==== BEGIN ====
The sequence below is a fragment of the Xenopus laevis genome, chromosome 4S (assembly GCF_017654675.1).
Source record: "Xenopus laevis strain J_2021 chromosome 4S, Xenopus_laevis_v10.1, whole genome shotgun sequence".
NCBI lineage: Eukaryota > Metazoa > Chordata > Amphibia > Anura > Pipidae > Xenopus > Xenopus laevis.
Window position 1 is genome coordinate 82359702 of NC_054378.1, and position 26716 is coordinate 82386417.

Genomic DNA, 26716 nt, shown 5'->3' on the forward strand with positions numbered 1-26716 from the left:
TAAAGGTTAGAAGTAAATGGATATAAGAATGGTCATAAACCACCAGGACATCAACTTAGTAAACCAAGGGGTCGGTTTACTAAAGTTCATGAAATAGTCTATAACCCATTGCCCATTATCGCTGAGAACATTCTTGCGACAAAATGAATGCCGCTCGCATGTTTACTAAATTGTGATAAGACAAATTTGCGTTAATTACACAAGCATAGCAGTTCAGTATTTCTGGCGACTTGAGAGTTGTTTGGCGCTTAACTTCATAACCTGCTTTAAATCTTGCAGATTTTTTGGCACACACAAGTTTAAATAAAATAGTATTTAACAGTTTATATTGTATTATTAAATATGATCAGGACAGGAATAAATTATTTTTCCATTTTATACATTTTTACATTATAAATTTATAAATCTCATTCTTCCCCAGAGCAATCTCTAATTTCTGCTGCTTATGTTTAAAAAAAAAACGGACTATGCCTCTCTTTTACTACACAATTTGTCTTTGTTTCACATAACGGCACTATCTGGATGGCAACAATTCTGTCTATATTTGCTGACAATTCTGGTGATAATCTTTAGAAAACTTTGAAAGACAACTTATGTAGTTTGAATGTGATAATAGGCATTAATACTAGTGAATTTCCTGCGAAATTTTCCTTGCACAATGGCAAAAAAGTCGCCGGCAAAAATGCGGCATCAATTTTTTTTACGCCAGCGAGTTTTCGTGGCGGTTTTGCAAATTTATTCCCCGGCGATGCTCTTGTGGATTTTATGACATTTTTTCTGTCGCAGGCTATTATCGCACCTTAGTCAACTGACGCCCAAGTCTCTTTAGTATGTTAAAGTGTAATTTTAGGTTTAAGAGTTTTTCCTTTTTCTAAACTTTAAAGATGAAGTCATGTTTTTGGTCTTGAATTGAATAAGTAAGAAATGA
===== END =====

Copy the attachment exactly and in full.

The sequence below is a fragment of the Xenopus laevis genome, chromosome 4S (assembly GCF_017654675.1).
Source record: "Xenopus laevis strain J_2021 chromosome 4S, Xenopus_laevis_v10.1, whole genome shotgun sequence".
NCBI lineage: Eukaryota > Metazoa > Chordata > Amphibia > Anura > Pipidae > Xenopus > Xenopus laevis.
Window position 1 is genome coordinate 82359702 of NC_054378.1, and position 26716 is coordinate 82386417.

Genomic DNA, 26716 nt, shown 5'->3' on the forward strand with positions numbered 1-26716 from the left:
TAAAGGTTAGAAGTAAATGGATATAAGAATGGTCATAAACCACCAGGACATCAACTTAGTAAACCAAGGGGTCGGTTTACTAAAGTTCATGAAATAGTCTATAACCCATTGCCCATTATCGCTGAGAACATTCTTGCGACAAAATGAATGCCGCTCGCATGTTTACTAAATTGTGATAAGACAAATTTGCGTTAATTACACAAGCATAGCAGTTCAGTATTTCTGGCGACTTGAGAGTTGTTTGGCGCTTAACTTCATAACCTGCTTTAAATCTTGCAGATTTTTTGGCACACACAAGTTTAAATAAAATAGTATTTAACAGTTTATATTGTATTATTAAATATGATCAGGACAGGAATAAATTATTTTTCCATTTTATACATTTTTACATTATAAATTTATAAATCTCATTCTTCCCCAGAGCAATCTCTAATTTCTGCTGCTTATGTTTAAAAAAAAAACGGACTATGCCTCTCTTTTACTACACAATTTGTCTTTGTTTCACATAACGGCACTATCTGGATGGCAACAATTCTGTCTATATTTGCTGACAATTCTGGTGATAATCTTTAGAAAACTTTGAAAGACAACTTATGTAGTTTGAATGTGATAATAGGCATTAATACTAGTGAATTTCCTGCGAAATTTTCCTTGCACAATGGCAAAAAAGTCGCCGGCAAAAATGCGGCATCAATTTTTTTTACGCCAGCGAGTTTTCGTGGCGGTTTTGCAAATTTATTCCCCGGCGATGCTCTTGTGGATTTTATGACATTTTTTCTGTCGCAGGCTATTATCGCACCTTAGTCAACTGACGCCCAAGTCTCTTTAGTATGTTAAAGTGTAATTTTAGGTTTAAGAGTTTTTCCTTTTTCTAAACTTTAAAGATGAAGTCATGTTTTTGGTCTTGAATTGAATAAGTAAGAAATGA